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Context-sensitive grammar

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  • Jim Douglas
    I ve just started to review ANTLR, and my first question is pretty basic: Is ANTLR a good tool for implementing a grammar for an extremely context-sensitive
    Message 1 of 3 , Feb 2, 1999
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      I've just started to review ANTLR, and my first question is pretty basic: Is
      ANTLR a good tool for implementing a grammar for an extremely
      context-sensitive language? Here's an example of a legal statement:

      IF THEN THEN THEN=ELSE ELSE ELSE=THEN

      Which means:

      VERB(IF), NUMEXPR("THEN"), VERB(THEN), NUMEXPR("THEN"), EQUALS,
      NUMEXPR("ELSE"), VERB(ELSE), NUMEXPR("ELSE"), EQUALS, NUMEXPR("THEN").

      Most sample grammars that I've seen assume that verbs are all reserved words;
      unfortunately, that's not an option for me.

      Jim.
    • Mcree, Randy
      Jim, I m not sure that ANTLR is the best tool, but you can do this. I had the same problem in parsing OMG s new grammar. They added keywords in context . So,
      Message 2 of 3 , Feb 2, 1999
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        Jim,
        I'm not sure that ANTLR is the best tool, but you can do this. I had the
        same problem in parsing OMG's new grammar. They added "keywords in context".
        So, for example, "ValueBase" may be either a keyword or an identifier
        depending on context. Here's (parts of) my solution:
        grammar snippet:
        simple_type_spec
        : (IDENT) => { matches(LT(1).getText(), "ValueBase") }?
        ( value_type_spec_token )
        | base_type_spec
        | template_type_spec
        | scoped_name
        ;

        The lexer always returns these as IDENT so whenever they might appear I need
        to check for them and if so, tell ANTLR to take that branch. Once you get
        use to this it works and its not hard.

        You may run into ambiguities because of the wide use of IDENT. So to handle
        a case like that I have:
        // Isolate the ambiguity of an IDENT in the following context:
        // "value" IDENT. What follows could be
        // "supports" or a type specifier (a value box construct!)
        // other possibilities are ":", "{" or nothing (a forward
        declaration).
        //
        value_follower
        : (IDENT) => { matches(LT(1).getText(), "supports") }?
        ( support_specs LCURLY value_body RCURLY )
        | type_spec /* value_box_dcl */
        | ( value_inheritance_spec )? LCURLY value_body RCURLY
        ;
        In summary, I started with a grammar which did not use the ANTLR "=>"
        feature at all. I ended up with one that uses it extensively. You probably
        want to read up on syntactic and semantic predicates.

        Hope this helps.

        Randy McRee
        COMPAQ
        > -----Original Message-----
        > From: Jim Douglas [SMTP:jdouglas@...]
        > Sent: Tuesday, February 02, 1999 9:43 AM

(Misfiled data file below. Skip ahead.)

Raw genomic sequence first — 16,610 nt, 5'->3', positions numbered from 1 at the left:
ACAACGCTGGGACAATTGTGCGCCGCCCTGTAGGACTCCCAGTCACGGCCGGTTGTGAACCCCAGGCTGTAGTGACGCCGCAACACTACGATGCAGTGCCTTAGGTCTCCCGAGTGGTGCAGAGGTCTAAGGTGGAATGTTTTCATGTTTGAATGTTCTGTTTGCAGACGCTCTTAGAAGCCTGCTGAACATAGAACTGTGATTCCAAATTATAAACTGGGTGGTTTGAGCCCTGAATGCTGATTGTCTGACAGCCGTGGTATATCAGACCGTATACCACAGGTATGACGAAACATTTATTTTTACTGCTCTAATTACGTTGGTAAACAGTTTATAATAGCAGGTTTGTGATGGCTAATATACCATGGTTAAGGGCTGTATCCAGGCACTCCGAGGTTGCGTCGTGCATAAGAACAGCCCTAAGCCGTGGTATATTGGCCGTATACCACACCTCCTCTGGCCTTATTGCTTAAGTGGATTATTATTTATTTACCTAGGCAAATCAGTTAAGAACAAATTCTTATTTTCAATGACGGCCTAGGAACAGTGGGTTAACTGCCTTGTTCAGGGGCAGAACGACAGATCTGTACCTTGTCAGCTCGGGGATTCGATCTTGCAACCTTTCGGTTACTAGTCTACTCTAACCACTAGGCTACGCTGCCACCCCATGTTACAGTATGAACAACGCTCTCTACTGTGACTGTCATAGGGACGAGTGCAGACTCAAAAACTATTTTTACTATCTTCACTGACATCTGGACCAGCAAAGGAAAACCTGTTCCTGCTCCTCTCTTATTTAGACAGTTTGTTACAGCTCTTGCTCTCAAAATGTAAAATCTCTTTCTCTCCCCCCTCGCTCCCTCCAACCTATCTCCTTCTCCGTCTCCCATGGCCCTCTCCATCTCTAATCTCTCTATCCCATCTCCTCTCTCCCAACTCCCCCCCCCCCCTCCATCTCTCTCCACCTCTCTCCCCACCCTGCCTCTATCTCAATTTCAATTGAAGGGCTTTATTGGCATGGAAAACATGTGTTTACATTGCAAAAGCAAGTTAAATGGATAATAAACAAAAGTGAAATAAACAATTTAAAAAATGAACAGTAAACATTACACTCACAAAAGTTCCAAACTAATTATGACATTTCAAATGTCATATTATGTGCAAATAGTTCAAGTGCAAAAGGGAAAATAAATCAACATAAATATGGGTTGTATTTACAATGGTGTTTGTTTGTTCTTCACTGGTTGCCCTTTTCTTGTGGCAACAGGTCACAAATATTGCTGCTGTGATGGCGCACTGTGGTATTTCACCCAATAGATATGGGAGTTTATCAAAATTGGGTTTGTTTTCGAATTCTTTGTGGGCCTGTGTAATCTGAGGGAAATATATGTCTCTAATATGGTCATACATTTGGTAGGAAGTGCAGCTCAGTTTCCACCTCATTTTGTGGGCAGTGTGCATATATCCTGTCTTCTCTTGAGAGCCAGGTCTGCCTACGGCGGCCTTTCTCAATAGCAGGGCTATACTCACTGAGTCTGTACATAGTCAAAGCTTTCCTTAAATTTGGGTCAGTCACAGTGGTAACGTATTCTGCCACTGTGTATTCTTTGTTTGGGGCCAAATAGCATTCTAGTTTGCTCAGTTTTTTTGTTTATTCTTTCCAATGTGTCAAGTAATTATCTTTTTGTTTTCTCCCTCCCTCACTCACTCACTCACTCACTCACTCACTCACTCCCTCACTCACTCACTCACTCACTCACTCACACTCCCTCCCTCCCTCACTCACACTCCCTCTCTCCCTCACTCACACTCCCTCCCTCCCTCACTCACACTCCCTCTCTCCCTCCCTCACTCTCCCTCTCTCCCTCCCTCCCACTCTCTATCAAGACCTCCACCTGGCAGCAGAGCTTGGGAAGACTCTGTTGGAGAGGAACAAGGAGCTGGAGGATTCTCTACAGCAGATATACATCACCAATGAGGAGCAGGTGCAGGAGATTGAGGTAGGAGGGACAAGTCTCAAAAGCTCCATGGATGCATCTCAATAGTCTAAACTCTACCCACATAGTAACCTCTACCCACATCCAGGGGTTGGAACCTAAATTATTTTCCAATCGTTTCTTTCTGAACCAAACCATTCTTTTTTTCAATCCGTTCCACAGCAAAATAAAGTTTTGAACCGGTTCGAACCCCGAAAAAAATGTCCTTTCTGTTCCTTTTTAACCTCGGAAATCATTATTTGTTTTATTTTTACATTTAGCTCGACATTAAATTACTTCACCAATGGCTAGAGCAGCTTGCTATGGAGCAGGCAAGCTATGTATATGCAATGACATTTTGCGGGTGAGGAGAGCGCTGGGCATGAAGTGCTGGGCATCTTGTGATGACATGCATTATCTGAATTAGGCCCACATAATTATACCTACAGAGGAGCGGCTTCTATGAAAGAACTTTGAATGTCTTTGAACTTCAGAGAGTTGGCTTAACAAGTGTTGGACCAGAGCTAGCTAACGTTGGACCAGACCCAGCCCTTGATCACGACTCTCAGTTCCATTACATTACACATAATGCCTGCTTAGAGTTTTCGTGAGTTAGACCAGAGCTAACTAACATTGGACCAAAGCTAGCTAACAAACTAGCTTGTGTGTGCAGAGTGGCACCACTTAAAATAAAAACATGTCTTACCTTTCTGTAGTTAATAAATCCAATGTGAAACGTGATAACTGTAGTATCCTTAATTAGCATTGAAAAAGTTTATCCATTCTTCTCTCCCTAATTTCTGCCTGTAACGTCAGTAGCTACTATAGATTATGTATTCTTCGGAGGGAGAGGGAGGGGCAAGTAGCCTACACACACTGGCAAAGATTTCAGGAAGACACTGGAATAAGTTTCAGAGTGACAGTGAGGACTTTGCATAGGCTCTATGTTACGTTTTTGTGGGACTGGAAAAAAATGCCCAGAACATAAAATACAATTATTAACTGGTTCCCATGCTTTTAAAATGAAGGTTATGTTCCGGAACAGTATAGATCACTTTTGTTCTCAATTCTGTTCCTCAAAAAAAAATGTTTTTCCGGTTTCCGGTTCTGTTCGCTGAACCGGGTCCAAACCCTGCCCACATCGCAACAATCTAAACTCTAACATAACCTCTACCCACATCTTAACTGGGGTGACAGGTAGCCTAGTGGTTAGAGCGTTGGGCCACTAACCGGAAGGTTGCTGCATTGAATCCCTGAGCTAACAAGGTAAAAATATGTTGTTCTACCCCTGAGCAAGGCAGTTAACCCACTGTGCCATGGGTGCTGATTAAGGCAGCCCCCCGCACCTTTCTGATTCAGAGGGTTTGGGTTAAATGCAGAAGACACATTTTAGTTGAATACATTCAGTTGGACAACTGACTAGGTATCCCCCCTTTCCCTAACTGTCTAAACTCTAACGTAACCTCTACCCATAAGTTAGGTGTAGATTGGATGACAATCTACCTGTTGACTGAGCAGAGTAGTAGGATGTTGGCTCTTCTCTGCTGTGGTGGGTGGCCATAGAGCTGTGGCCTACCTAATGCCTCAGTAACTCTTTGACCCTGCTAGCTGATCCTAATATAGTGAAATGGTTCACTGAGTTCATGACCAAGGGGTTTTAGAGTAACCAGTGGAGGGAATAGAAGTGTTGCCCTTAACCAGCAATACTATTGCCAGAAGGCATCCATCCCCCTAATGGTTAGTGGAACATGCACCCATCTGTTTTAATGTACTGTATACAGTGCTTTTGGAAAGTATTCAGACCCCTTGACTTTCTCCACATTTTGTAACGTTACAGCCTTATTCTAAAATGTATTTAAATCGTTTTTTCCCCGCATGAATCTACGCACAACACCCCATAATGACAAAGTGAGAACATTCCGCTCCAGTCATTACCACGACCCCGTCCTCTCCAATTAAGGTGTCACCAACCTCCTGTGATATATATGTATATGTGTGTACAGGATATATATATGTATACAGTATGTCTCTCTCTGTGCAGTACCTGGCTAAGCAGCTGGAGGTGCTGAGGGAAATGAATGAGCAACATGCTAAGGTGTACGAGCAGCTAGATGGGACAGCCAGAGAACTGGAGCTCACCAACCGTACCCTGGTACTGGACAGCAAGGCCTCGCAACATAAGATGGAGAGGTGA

> To: antlr-interest@onelist.com
        > Subject: [antlr-interest] Context-sensitive grammar
        >
        > From: "Jim Douglas" <jdouglas@...>
        >
        > I've just started to review ANTLR, and my first question is pretty basic:
        > Is
        > ANTLR a good tool for implementing a grammar for an extremely
        > context-sensitive language? Here's an example of a legal statement:
        >
        > IF THEN THEN THEN=ELSE ELSE ELSE=THEN
        >
        > Which means:
        >
        > VERB(IF), NUMEXPR("THEN"), VERB(THEN), NUMEXPR("THEN"), EQUALS,
        > NUMEXPR("ELSE"), VERB(ELSE), NUMEXPR("ELSE"), EQUALS, NUMEXPR("THEN").
        >
        > Most sample grammars that I've seen assume that verbs are all reserved
        > words;
        > unfortunately, that's not an option for me.
        >
        > Jim.
        >
        >
        >
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      • pete@xxxxxx.xxxxx.xx.xxxxxxxxxxxxxx)
        ... It s certainly possible to do this in a number of ways. One way is to redefine what an identifier is in the parser, to include both general identifiers
        Message 3 of 3 , Feb 2, 1999
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          >
          > From: "Jim Douglas" <jdouglas@...>
          >
          > I've just started to review ANTLR, and my first question is pretty basic: Is
          > ANTLR a good tool for implementing a grammar for an extremely
          > context-sensitive language? Here's an example of a legal statement:
          >
          > IF THEN THEN THEN=ELSE ELSE ELSE=THEN
          >
          > Which means:
          >
          > VERB(IF), NUMEXPR("THEN"), VERB(THEN), NUMEXPR("THEN"), EQUALS,
          > NUMEXPR("ELSE"), VERB(ELSE), NUMEXPR("ELSE"), EQUALS, NUMEXPR("THEN").
          >
          > Most sample grammars that I've seen assume that verbs are all reserved words;
          > unfortunately, that's not an option for me.

          It's certainly possible to do this in a number of ways. One way is to
          redefine what an identifier is in the parser, to include both general
          identifiers from the lexer and also the keywords of the language, eg:

          identifier
          : IDENT
          | "if"
          | "then"
          | "else"
          | ...
          ;

          Then, you can use this in your grammar, in place of the lexer's
          identifier. You will generate more ambiguities this way, but they should
          be easy to resolve, using syntactic predicates, eg:

          statement
          : ("if" expr)=>
          "if" expr "then" statement
          ( "else" statement )?
          | identifier EQUALS expr
          | ...
          ;

          Pete
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